Key Points about Trigger Finger Surgery

  • Trigger finger is a condition that causes the finger to lock in a bent position as if pulling a trigger. It can affect any finger, including the thumb.
  • Trigger finger occurs when the sheath surrounding the tendon is inflamed. Trigger finger surgery, called tenolysis, releases the tendon sheath so that it has more space and can move more easily.
  • Trigger finger surgery is a quick procedure with a high success rate. Full recovery with no pain typically takes four to six months.

Overview

If you have tried non-surgical options with no success, your health care team may recommend trigger finger surgery. Trigger finger surgery is a fairly common and simple procedure with high rates of success.

Trigger finger surgery is an outpatient procedure that does not require general anesthesia. You will likely be given a local anesthetic to numb the area. Through a small incision in the palm, an orthopedic surgeon will release the tendon sheath by cutting it. The goal is for the tendon to be able to move more easily. The surgeon will use stitches to close the incision. You will be able to return home after the procedure.

Trigger finger surgery candidates

Your health care team will help you decide if trigger finger surgery is the best choice for you. If non-surgical treatments such as medication, steroid injections, splinting, and activity modification have been unsuccessful, your health care team may recommend trigger finger surgery.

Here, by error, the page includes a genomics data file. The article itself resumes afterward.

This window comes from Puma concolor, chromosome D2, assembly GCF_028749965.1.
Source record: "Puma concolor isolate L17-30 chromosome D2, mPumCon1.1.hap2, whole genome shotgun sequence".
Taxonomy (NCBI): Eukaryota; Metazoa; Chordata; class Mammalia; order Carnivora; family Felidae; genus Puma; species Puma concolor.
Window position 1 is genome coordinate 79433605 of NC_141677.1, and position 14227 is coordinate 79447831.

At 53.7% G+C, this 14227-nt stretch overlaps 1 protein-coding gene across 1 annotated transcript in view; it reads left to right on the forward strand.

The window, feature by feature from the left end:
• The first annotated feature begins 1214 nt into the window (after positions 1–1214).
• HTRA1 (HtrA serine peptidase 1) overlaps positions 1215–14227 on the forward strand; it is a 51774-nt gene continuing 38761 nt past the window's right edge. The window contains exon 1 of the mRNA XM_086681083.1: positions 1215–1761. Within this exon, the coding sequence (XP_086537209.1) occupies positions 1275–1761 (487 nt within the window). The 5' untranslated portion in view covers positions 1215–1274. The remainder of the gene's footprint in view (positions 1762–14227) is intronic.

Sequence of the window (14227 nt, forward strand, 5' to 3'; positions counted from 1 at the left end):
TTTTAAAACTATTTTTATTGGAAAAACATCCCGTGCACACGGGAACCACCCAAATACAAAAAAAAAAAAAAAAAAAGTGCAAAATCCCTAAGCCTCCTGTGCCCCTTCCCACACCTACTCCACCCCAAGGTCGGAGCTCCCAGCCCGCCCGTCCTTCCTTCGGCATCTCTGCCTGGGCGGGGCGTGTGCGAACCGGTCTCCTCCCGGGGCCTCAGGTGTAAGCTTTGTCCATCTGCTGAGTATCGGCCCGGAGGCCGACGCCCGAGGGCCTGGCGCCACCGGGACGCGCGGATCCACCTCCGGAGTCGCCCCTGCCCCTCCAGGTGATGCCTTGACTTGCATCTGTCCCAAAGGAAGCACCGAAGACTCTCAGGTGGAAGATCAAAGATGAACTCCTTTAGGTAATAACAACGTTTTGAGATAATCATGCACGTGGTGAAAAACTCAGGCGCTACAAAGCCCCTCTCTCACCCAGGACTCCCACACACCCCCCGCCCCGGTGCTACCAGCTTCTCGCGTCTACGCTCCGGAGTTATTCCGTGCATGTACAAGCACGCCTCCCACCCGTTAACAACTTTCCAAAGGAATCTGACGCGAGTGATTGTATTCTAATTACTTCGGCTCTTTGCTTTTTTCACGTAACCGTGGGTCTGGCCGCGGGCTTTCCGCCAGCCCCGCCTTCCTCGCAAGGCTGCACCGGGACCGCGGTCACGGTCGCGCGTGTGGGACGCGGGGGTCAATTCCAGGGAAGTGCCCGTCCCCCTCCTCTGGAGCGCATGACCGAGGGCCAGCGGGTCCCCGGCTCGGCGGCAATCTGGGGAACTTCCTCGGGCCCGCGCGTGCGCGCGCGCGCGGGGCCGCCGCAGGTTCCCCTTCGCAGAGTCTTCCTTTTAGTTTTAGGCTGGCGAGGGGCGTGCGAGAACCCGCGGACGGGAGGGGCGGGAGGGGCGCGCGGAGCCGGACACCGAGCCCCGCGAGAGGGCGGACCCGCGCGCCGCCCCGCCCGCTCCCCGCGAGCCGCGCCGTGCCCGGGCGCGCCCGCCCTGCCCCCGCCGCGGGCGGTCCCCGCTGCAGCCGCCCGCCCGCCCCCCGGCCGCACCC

Trigger finger surgery risks

There are risks associated with all surgeries. The risks of trigger finger surgery include:

  • Infection
  • Nerve damage
  • Damage to blood vessels
  • Pain
  • Swelling
  • Numbness
  • Scarring
  • Stiffness
  • Incomplete release, which means the finger does not have complete range of motion after surgery

Trigger finger surgery preparation

Your health care team will give you instructions to prepare for trigger finger surgery. They may include:

  • Gathering everything you will need post-surgery, including ice packs and medication.
  • Do not eat anything on the day of surgery.
  • Your doctor will give you a mild IV sedative to help you relax after surgery.

Trigger finger surgery expectations

Trigger finger surgery is considered minor surgery and is typically an outpatient procedure. Trigger finger surgery typically takes approximately 20 minutes. You should expect some pain after the procedure. Your hand will be wrapped in a soft dressing. You will be able to return home shortly after surgery.

After trigger finger surgery

Recovery after trigger finger surgery is simple. You should be able to gently move your finger immediately after trigger finger surgery.

You will likely be able to remove the dressing from your hand after a few days, after which you will need to keep the surgical site clean.

If you have stitches, they will likely dissolve or be removed within three weeks. Your physician will inform you on how soon you can resume a full range of activities after trigger finger surgery.

Recovery varies from person to person, and some people may experience mild swelling, pain, or stiffness for up to six months after surgery.